Back in February, we reported how frustrated FCC commish Jonathan Adelstein was at the pace of broadband deployment in the U.S. While we liked his idea of national broadband summits, at the time it seemed like a good idea without much behind it.
Tuesday, Google and a few of its friends got behind the idea in a big way, launching something called Internetforeveryone.org, which is clearly a place for Google and others to promote their ideas for open, more-available Internet to the masses.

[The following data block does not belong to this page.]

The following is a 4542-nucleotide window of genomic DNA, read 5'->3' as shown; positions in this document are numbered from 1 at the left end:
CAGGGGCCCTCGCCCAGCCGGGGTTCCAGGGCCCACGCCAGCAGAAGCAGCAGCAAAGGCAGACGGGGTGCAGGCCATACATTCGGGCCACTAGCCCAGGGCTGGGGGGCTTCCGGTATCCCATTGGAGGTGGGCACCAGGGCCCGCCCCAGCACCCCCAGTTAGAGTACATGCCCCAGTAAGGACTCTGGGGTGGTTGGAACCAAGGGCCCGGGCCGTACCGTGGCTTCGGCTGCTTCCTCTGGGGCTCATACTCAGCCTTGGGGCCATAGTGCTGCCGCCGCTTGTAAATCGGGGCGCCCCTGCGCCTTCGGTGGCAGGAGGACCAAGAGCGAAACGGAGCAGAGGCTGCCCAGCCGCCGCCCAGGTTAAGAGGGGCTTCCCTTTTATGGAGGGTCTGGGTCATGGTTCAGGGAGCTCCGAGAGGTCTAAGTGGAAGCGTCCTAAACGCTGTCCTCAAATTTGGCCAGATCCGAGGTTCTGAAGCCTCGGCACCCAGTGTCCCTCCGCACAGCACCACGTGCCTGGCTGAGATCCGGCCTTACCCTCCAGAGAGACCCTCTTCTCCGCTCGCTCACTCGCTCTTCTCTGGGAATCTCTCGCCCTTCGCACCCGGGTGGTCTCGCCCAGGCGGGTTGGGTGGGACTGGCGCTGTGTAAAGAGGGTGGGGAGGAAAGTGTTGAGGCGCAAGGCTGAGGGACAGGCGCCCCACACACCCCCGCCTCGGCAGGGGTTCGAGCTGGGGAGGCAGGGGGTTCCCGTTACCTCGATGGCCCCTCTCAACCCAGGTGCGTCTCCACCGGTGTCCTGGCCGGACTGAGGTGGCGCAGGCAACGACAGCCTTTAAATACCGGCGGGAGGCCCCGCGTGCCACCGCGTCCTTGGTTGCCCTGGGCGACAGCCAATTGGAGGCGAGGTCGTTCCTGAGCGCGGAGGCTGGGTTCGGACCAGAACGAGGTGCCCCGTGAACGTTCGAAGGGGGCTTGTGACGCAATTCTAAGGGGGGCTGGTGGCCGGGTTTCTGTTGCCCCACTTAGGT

Google, which explains the new endeavor on its public policy blog, is continuing its all-in push into public policy by backing the Adelstein/Lessig/Free Press idea. By holding the as yet-unscheduled summits, Google and its partners can also produce dialogue that with any luck won’t be as scripted or stilted as the FCC hearings that pass for the best discourse on public policy and broadband matters.
Since our next report (due out soon) is about network neutrality, we couldn’t agree more that the level of debate on broadband policy needs to be increased. No better time than now.